Justin Burnett/The Record — Matt McDowell speaks during Monday’s Langley City Council meeting at the United Methodist Church concerning two proposals: an inclusive city resolution and a draft sanctuary city ordinance. The resolution was adopted and the ordinance remains under consideration.

Langley is officially inclusive; city council also agrees to keep ordinance discussion alive

Langley is now an inclusive city by resolution, and may later become a sanctuary city by code.

The city council approved Monday a non-binding resolution declaring the Village by the Sea as an “inclusive city with respect to immigrants and refugees and peoples of all religions, race and ethnic background, gender and sexual preference.” Among the 18 clauses, the resolution states police will continue a policy of not inquiring about a person’s immigration status or religion, that city services and benefits are not contingent on a person’s immigration status, and that the city will support freedom of religion irrespective of mandates for information by the federal government.

The council also agreed to keep a sanctuary city ordinance proposal alive, deciding to forward sample language to the city attorney for review. Oath of office violations remain a concern of officials at city hall — primarily the mayor, clerk and police officers — so the attorney will weed the draft of offending language. He was also tasked with making it consistent with existing and potentially conflicting city code, rules that require adherence to federal law, and whether there are any conflicts with the police guild’s contract. Finally, the city council was also asked for clarification concerning enforcement and potential penalties for city workers who don’t comply with the ordinance.

A resolution is different from an ordinance in that the former is non-binding and the latter carries the force of law.

Monday was the council’s regularly scheduled meeting but it was held at the Langley United Methodist Church in anticipation of a large crowd. More than 100 attended, and both decisions followed about one hour and 20 minutes of public comment.

People spoke to both to the resolution and ordinance.

Langley resident Mike Huggins said he spent most of his 35-year career in policy making and compliance. He voiced concern and urged caution moving forward, saying, “The devil is always in the details.”

“If you want to be a sanctuary city, go ahead and be a sanctuary city,” he added. “Just do it without a resolution because sometimes these things can come back to bite you.”

Rufus Rose, a Clinton resident, said he was against both the resolution and an ordinance. Adopting either would “affect all of South Whidbey and, in fact, all of Island County to some degree,” he said.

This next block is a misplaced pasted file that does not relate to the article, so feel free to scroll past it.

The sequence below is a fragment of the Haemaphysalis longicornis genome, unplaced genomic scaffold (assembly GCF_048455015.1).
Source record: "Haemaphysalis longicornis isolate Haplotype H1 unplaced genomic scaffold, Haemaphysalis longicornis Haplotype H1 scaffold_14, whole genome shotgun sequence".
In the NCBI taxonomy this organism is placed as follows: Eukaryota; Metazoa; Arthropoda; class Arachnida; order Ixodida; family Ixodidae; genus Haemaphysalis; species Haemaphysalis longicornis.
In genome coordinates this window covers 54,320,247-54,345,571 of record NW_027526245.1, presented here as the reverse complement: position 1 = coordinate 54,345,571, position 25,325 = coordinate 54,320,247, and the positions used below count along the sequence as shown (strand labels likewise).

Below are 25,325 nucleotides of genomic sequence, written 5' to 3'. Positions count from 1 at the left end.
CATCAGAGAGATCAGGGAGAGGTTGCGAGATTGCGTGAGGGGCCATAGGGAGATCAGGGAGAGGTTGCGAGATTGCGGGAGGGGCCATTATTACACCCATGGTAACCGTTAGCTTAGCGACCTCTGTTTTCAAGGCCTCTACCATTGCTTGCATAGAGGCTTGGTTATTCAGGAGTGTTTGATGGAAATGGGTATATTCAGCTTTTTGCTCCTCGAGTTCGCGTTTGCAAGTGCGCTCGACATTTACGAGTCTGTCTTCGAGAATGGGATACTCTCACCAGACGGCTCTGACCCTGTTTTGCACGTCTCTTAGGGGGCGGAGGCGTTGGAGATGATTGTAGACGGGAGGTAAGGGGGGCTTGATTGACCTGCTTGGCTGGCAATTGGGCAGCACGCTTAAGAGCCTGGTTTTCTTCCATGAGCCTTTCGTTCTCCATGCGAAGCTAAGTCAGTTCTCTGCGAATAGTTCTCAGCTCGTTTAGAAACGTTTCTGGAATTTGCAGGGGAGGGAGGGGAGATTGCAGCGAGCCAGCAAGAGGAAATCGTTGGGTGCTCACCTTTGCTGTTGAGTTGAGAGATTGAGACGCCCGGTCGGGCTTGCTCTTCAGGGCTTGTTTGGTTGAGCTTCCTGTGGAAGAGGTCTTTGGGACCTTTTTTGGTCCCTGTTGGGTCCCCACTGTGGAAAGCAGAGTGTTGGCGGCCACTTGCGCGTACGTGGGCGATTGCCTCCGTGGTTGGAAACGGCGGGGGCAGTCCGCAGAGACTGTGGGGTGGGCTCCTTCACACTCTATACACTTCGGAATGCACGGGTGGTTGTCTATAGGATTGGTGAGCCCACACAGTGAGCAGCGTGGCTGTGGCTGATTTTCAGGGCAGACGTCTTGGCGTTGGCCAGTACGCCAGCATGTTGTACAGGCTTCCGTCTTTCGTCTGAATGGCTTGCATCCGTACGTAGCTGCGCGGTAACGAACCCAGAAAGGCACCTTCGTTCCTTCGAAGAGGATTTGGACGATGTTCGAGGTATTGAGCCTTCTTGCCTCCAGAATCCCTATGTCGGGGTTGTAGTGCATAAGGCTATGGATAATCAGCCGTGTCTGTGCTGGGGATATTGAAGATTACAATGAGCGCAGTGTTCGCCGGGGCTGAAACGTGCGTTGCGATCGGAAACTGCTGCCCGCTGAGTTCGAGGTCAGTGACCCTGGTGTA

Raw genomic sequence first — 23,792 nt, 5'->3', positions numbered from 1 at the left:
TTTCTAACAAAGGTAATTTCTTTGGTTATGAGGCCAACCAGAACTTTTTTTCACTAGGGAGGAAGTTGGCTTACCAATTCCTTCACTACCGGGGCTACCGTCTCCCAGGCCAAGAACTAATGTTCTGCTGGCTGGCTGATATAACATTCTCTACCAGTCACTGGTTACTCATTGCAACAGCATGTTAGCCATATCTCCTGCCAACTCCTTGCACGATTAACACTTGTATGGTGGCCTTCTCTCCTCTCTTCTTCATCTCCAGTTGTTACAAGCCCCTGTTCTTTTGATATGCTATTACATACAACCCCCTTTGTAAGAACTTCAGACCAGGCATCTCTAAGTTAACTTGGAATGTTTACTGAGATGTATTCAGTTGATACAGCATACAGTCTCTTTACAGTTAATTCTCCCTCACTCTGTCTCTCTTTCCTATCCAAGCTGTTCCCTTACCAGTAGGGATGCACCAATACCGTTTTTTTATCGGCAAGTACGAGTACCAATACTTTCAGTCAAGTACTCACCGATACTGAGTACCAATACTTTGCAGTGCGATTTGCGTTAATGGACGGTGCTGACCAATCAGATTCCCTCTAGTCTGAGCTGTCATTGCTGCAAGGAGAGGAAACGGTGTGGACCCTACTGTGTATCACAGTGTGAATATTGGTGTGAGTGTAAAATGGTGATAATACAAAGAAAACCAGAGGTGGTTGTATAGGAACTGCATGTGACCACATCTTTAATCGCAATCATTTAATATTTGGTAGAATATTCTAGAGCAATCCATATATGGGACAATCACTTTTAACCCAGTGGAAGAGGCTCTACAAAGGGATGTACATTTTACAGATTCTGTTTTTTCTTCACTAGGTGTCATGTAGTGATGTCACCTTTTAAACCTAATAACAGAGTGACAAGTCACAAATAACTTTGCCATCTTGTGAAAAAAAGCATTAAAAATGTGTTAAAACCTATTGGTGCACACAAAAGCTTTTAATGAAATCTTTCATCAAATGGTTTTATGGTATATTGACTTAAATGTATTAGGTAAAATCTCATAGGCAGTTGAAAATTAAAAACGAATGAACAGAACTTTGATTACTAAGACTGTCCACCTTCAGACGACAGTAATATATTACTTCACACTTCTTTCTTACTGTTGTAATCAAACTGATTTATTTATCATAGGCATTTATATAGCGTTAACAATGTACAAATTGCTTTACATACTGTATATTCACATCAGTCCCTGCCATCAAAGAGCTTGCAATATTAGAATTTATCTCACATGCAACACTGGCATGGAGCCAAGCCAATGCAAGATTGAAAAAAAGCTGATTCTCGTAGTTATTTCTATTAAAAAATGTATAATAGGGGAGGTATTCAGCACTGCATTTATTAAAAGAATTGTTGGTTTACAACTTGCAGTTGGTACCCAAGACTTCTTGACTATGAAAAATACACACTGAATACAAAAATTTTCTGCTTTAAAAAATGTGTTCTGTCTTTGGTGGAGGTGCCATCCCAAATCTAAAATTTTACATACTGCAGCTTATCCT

“Sanctuaries are wonderful, I think they should be in places like this — churches, not in government,” Rose said.

Langley resident Sharon Berlin said she was strongly in favor of the draft ordinance, and urged city council members and residents to support their convictions.

“I think this is a time for people to take a stand and show courage,” she said.

Langley has undocumented residents right now, and Langley should show them special care and compassion, she said. Berlin also disagreed with the premise that passing an ordinance would result in a flood of immigrants or refugees, and that they would require heavy public support.

John Graham, a Langley resident, said fears about breaking oaths of offices, floods of immigrants, and retaliation from the federal government don’t hold water. He also argued for an ordinance rather than a resolution due to its non-binding nature.

“It’s kind of like proposing marriage without the ring,” he said.

Both the resolution and a motion to continue considering an ordinance were approved in separate but unanimous 5-0 votes. Before agreeing to the latter, however, several council members made personal statements about the effect the divisive issue has had on them, particularly when it comes to impassioned members of the public.

“It’s been really difficult having people tell us, ‘Nobody is against this,’” Councilwoman Ursula Shoudy said. “I hate to be the bearer of bad news because I haven’t discussed what my feelings are, and my feelings are very mixed.”

She said it’s her job to listen to constituents, but that she was also voted in as a city resident and has her own opinions.

Councilman Bruce Allen addressed what he described as a “horrible, horrible” and “cowardly and unsigned” letter left for him at city hall. He didn’t reveal the contents, but said he didn’t appreciate finding it in his in-box.

“To me that’s a terribly rude, insensitive way to deal with things,” he said.

Councilwoman Rene Neff emphasized this is a very “hot” topic and that council members have received anonymous letters full of “hate.” She appealed for patience and understanding.

“I think it’s really important for people to realize the decisions people are making up here are very difficult for all of us, and we’re all wrestling with them to the very best of our knowledge and ability,” she said. “We’re taking it very, very seriously.”